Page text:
Open the your Bible with Strong’s and you’ll see that some words are a slightly different color. Tapping or clicking on those words will pop-up the Strong’s information for that word. These pop-ups contain a wealth of information, including:
- The Strong’s number (beginning with either a “g” or an “h”) for that word.
- A short definition for that word.
- An outlined list of the different meanings for that word in the original language.
- Often you will also find that another Strong’s number is included as a link. These can be similar words that you can compare or other words from which your current word selection derives its meaning.
You can also go to your settings in the The Bible Study App and turn on the setting to show Strong’s Numbers (iOS = Settings – Advanced Settings – Text Layout / Display; for Android = Settings – Other Settings). The numbers for the words will appear in the Bible text. Tapping on the number will also bring up the Strong’s pop-up.
At the bottom of the Strong’s pop-up, there are two buttons that perform “look-ups” or searches based on the Strong’s number or the word in its original language.
Look-up by Strong’s Number
The first button contains the Strong’s number for your word. Clicking or tapping on this button will perform a search in your library for articles containing this Strong’s number.
Look-up by Original Language
The second button contains the word in its original language. Clicking or tapping on this word will perform a search in your library for articles about the word in its original language.
Using the Search Function
Strong’s tagged Bibles can quickly create a very accurate concordance. By entering the Strong’s number into the search bar at the top right of the The Bible Study App, you can easily find all of the places within the Bible where that specific word is used. This is different than searching for the word in its English form.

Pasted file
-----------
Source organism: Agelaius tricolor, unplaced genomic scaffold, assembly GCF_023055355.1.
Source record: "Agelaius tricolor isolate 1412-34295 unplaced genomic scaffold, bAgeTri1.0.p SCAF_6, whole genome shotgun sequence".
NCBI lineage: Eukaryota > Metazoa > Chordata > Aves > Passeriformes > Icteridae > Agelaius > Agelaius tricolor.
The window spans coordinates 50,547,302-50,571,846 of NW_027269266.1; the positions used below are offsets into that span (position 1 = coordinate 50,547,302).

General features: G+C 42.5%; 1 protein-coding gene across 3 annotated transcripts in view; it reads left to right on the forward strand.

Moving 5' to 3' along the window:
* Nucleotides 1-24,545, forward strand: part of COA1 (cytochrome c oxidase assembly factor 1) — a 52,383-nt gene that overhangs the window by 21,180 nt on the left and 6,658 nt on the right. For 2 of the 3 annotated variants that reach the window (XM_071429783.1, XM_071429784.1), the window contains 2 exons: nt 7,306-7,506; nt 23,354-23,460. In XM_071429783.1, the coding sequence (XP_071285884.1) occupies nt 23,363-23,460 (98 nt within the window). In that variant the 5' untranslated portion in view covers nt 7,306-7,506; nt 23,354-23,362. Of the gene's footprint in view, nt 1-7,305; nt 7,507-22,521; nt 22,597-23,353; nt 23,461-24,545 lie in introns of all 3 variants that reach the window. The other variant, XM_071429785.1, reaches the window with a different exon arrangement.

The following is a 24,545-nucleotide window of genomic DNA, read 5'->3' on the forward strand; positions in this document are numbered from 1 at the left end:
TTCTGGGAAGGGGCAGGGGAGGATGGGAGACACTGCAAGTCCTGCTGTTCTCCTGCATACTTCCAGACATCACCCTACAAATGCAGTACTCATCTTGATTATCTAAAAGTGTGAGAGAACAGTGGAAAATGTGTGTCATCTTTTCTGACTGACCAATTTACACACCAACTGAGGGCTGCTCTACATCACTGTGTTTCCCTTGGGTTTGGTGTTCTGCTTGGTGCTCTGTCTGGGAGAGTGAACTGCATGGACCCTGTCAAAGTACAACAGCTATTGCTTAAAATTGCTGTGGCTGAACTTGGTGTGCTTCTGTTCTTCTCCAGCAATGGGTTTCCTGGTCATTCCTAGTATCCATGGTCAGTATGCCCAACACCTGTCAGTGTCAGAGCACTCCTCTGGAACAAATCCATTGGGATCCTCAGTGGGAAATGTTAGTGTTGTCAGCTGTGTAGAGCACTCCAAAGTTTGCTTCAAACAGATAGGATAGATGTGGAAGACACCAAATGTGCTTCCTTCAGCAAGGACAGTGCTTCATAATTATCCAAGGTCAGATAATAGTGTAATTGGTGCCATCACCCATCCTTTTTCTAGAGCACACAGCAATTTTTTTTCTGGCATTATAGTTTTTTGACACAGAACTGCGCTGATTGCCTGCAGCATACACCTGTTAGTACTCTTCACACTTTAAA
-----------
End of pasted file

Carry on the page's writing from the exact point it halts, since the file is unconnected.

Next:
Secondly, when you have a Strong’s pop-up open, you can select the word as it appears in its original language form, like αγάπη, and copy and paste it into your search bar to find all of the places in the Greek text were this Greek word appears.
I also love using the Strong’s Bibles on my iPhone. It’s a fantastic resource when I’m at church, small group, or on the go.
Bibles tagged with Strong’s Numbers are excellent resources for diving deeper into the biblical text. It offers insight into the original languages of Scripture without requiring you to have any formal training in Greek or Hebrew. Be sure to check out these great resources on sale this week.
So you just downloaded The Bible Study App and like any other new thing you’ve poked around a bit and discovered some of the new features but you’re wondering how to do ________?
Here are a few places that may help!
1. The Help Center
Here you’ll find platform specific (ios, android, desktop, etc) help sections that will help you learn the basics of The Bible Study App. Click the image below to browse the various articles in the Help Center.
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3. Contact Support